MIDDLETOWN, Calif. (KTVU) -- As people return to the Lake County burn area, the reality for the many homeless is becoming starkly apparent: a looming housing crisis brought about by the firestorm.
Long time Lake County residents Danielle Fletcher and her boyfriend were already homeless, camping out near Cobb, when the fire caused her to flee for her life.
They ended up at the Calistoga evacuee camp with absolutely nothing.
"Our big thing is we lost our only vehicle and everything we owned in it," said Fletcher.
The Fairgrounds Evacuee Camp closes Thursday.
"We're gonna go to Hidden Valley because we have an animal. We're gonna go there and start on the resources again there," said Fletcher.
Denise Erikson lost her rental home just across from the Shell Station where she works.
"I believe that if I wasn't working right now, I'd probably being going crazy, sitting around feeling sorry for myself. But there's so much going on with all the other people in the community, it just feels good help them as well and to try not to think about what's happened," said Erickson.
She is lucky. Friends lent her a mobile trailer for as long as she needs it and the gas station owner, who owns her rental home, says he'll rebuild it for her.
But with so many homes burned, where will those who lost their living spaces go?
"I think it's gonna be really difficult at first because we're already limited on the available amount of rentals available and just homes for sale in general," said Jennifer Mullin, a Century 21 Northbay Alliance realtor and lifelong resident of Middletown.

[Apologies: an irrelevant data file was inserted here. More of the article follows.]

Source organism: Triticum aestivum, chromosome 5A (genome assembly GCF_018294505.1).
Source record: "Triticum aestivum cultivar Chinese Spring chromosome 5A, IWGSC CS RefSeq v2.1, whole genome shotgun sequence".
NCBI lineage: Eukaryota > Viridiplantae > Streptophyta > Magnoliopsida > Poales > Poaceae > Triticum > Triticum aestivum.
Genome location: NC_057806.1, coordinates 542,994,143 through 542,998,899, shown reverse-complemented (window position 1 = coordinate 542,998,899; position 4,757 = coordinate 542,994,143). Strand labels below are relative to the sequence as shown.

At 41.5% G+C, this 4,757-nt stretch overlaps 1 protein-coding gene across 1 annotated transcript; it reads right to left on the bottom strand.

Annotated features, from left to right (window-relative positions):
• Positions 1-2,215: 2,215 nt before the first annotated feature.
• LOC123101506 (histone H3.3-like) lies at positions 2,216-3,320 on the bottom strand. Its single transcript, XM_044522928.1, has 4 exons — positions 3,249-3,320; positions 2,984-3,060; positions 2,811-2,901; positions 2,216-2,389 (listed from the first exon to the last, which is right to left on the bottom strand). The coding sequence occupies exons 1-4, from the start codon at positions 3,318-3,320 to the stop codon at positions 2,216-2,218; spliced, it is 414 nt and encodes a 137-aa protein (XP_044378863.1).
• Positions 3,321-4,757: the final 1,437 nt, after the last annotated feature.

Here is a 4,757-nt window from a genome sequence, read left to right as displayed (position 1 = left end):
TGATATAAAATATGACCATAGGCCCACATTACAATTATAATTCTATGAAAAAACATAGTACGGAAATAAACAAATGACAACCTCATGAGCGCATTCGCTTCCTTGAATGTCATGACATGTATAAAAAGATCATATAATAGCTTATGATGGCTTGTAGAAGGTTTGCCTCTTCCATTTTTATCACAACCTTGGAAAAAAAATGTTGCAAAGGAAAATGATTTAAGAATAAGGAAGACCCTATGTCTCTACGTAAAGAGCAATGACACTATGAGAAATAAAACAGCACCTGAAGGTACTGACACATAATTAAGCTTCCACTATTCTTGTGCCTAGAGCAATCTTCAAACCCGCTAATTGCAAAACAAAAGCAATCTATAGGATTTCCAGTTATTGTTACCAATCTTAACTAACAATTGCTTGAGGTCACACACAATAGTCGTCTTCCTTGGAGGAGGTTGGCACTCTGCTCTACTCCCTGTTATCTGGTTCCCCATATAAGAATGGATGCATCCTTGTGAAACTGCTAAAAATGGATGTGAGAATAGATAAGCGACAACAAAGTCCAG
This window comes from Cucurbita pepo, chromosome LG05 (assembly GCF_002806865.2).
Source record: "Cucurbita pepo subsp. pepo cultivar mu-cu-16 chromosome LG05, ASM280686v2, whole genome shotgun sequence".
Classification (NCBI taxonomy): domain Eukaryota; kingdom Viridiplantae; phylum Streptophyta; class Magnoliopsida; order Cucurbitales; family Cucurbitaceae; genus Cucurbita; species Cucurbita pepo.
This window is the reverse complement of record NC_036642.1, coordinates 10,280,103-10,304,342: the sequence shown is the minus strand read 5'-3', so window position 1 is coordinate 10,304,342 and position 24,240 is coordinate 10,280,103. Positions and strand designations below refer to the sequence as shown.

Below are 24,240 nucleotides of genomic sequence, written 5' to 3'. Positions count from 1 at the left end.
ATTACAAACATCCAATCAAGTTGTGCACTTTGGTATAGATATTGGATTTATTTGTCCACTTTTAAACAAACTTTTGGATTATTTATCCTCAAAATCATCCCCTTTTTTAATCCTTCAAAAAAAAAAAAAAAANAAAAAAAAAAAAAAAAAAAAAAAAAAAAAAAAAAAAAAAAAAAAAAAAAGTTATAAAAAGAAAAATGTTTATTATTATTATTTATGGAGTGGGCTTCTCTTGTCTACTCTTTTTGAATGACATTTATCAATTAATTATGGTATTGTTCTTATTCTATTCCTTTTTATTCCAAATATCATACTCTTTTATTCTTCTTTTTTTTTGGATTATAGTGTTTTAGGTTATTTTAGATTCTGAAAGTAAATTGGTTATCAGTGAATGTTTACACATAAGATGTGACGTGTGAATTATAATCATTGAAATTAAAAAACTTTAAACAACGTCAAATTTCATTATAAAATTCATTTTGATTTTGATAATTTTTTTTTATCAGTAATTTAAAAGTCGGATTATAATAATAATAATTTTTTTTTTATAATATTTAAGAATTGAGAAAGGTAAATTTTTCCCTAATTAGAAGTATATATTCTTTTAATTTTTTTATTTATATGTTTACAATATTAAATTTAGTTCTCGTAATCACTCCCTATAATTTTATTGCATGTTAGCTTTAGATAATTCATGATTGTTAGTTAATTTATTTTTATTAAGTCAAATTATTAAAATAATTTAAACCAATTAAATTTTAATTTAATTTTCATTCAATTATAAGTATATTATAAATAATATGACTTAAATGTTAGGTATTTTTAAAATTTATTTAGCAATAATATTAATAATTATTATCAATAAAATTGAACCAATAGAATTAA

The county wants banks to rent foreclosed properties in the area. But according to HUDforeclosures.com, there are only 42 foreclosures in all of Lake County and just a meager 13 foreclosures for sale in the fire area that includes Middletown, Hidden Valley Lake and Cobb.
"It's a very small community and it's mostly single family homes, some duplexes and very small amount of apartments," said Mullin. "The rebuilding has just begun. We really don't know how long it's gonna take. But I would say at least about two years; one to two years."
Sadly, almost all apartments were rented before the firestorm.
Danielle Fletcher may be hoping against hope that she'll find something.
"I tried planning, there's really, you can plan right now. I'm learning to follow faith a lot more now." said Fletcher.
Fortunately, as folks acquire trailers, large tents or other living spaces, the tidal wave of donations is being move from Calistoga to Lake County so people can set up housekeeping.
Linda Davis is with the Center for Volunteer and Non-Profit Leadership that's heading up that part of the recovery.
"Not only all the stuff that's here, but we also have people who want to give donations of furniture. Everything that's being donated is going to the evacuees and their families. Nothing is being sent anywhere else," said Davis.
Fletcher, who was only left with her dog, will take whatever she can get.
"I'm willing to accept it. Yes, of course I am, for real. I really am. And I hope we have something we can accept." she said.